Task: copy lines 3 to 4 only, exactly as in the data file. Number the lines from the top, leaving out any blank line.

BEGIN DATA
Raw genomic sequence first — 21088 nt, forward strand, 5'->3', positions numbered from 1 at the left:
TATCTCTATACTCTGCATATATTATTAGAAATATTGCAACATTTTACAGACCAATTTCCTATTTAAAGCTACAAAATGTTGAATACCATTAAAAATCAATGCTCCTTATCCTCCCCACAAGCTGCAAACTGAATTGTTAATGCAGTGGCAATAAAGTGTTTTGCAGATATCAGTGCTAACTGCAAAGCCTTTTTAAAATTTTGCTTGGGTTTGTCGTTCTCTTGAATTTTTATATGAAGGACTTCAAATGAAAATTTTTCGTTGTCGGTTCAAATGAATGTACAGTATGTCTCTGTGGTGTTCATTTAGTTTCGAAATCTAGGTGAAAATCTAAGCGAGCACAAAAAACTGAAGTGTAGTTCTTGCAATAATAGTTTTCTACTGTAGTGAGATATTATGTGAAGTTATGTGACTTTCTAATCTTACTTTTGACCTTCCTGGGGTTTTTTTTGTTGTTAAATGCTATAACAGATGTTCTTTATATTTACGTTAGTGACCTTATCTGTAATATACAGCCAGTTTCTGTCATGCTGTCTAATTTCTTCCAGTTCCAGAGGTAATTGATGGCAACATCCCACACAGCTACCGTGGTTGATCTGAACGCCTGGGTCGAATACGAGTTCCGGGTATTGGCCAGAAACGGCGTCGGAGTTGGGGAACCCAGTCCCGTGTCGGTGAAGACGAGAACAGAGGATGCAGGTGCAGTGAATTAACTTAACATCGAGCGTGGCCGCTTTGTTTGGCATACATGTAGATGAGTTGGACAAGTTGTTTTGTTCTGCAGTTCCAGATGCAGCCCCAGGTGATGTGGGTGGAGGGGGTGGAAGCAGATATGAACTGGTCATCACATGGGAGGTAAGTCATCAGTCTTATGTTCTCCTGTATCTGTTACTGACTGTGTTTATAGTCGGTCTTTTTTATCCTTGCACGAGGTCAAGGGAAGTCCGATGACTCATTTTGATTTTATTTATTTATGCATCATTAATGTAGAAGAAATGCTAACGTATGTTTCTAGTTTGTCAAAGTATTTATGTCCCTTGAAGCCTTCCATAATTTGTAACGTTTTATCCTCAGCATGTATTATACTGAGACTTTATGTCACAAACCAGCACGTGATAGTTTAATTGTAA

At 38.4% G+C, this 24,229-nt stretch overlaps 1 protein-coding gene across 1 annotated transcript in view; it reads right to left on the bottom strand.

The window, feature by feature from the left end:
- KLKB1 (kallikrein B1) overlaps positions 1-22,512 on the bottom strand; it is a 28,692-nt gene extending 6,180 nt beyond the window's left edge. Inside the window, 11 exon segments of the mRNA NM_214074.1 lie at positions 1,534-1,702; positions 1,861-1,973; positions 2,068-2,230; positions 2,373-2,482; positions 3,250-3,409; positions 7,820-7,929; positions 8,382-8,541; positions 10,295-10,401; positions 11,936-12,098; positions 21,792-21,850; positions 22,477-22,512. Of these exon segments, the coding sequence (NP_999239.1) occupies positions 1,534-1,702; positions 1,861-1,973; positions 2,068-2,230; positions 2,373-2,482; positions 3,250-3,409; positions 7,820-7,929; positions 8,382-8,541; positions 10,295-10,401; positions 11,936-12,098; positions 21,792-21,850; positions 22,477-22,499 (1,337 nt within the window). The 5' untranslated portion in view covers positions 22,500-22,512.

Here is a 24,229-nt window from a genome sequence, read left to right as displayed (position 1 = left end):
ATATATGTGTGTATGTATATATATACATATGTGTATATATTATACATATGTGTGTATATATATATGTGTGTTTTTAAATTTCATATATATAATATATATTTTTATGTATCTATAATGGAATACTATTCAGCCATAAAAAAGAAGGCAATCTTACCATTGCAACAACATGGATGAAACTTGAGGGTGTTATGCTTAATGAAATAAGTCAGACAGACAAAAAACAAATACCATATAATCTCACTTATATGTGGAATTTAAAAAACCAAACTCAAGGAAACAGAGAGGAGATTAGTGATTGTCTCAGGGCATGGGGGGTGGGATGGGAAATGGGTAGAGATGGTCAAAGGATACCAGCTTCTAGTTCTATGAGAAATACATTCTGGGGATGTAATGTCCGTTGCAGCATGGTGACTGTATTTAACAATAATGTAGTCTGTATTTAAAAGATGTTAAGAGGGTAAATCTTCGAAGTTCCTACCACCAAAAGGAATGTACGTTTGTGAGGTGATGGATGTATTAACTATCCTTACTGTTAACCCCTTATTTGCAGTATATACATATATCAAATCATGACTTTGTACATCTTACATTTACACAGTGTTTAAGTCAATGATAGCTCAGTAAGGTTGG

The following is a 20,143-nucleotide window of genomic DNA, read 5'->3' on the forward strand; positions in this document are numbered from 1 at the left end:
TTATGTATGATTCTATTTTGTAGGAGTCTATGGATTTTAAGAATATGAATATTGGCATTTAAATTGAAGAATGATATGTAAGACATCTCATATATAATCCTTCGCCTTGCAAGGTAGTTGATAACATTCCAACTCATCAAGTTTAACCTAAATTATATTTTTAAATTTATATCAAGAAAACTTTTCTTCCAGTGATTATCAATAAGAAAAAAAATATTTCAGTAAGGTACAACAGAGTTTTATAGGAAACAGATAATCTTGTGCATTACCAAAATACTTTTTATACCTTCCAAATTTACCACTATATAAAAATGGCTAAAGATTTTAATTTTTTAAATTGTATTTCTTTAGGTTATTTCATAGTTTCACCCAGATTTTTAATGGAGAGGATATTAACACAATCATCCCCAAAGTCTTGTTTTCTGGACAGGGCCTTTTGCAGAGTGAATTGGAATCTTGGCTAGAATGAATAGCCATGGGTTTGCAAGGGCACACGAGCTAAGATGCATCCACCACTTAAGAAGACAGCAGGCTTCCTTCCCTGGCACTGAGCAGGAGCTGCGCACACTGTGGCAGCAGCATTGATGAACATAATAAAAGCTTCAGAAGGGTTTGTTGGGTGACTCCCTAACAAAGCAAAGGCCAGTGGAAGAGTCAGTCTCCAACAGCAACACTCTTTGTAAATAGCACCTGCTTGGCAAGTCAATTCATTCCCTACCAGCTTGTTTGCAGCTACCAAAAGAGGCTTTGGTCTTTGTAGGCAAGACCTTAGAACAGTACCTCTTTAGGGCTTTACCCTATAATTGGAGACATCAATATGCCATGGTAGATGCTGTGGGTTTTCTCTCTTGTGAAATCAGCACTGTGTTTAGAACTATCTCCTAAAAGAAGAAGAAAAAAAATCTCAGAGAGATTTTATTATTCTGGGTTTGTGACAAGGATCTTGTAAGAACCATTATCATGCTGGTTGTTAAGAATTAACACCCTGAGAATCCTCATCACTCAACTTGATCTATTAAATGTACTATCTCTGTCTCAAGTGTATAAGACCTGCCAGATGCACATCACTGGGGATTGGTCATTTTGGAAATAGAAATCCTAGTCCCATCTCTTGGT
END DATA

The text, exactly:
At 38.4% G+C, this 24,229-nt stretch overlaps 1 protein-coding gene across 1 annotated transcript in view; it reads right to left on the bottom strand.

The window, feature by feature from the left end: